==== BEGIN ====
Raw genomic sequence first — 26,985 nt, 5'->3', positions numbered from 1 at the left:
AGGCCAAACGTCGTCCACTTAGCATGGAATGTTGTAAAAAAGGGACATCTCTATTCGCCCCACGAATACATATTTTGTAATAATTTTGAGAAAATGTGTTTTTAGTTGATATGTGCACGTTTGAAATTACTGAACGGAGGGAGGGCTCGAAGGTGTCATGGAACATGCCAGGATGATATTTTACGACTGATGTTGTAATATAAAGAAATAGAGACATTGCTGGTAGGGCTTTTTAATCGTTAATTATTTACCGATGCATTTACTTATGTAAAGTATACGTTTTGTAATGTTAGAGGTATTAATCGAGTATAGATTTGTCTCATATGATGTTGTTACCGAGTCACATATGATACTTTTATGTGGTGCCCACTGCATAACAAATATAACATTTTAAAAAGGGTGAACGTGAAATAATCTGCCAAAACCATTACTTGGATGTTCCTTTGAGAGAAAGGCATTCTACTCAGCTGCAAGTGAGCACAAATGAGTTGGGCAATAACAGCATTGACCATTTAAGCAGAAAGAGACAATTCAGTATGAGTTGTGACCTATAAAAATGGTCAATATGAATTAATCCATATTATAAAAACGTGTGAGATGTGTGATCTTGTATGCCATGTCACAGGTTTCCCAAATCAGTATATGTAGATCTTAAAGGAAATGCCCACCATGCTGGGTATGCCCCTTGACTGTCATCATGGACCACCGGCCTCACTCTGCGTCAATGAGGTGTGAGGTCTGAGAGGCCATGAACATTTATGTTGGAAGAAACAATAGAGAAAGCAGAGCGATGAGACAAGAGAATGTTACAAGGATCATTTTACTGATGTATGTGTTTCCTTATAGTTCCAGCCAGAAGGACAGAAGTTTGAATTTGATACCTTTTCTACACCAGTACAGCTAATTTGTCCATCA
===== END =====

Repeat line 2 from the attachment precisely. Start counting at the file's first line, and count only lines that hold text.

AGGCCAAACGTCGTCCACTTAGCATGGAATGTTGTAAAAAAGGGACATCTCTATTCGCCCCACGAATACATATTTTGTAATAATTTTGAGAAAATGTGTTTTTAGTTGATATGTGCACGTTTGAAATTACTGAACGGAGGGAGGGCTCGAAGGTGTCATGGAACATGCCAGGATGATATTTTACGACTGATGTTGTAATATAAAGAAATAGAGACATTGCTGGTAGGGCTTTTTAATCGTTAATTATTTACCGATGCATTTACTTATGTAAAGTATACGTTTTGTAATGTTAGAGGTATTAATCGAGTATAGATTTGTCTCATATGATGTTGTTACCGAGTCACATATGATACTTTTATGTGGTGCCCACTGCATAACAAATATAACATTTTAAAAAGGGTGAACGTGAAATAATCTGCCAAAACCATTACTTGGATGTTCCTTTGAGAGAAAGGCATTCTACTCAGCTGCAAGTGAGCACAAATGAGTTGGGCAATAACAGCATTGACCATTTAAGCAGAAAGAGACAATTCAGTATGAGTTGTGACCTATAAAAATGGTCAATATGAATTAATCCATATTATAAAAACGTGTGAGATGTGTGATCTTGTATGCCATGTCACAGGTTTCCCAAATCAGTATATGTAGATCTTAAAGGAAATGCCCACCATGCTGGGTATGCCCCTTGACTGTCATCATGGACCACCGGCCTCACTCTGCGTCAATGAGGTGTGAGGTCTGAGAGGCCATGAACATTTATGTTGGAAGAAACAATAGAGAAAGCAGAGCGATGAGACAAGAGAATGTTACAAGGATCATTTTACTGATGTATGTGTTTCCTTATAGTTCCAGCCAGAAGGACAGAAGTTTGAATTTGATACCTTTTCTACACCAGTACAGCTAATTTGTCCATCA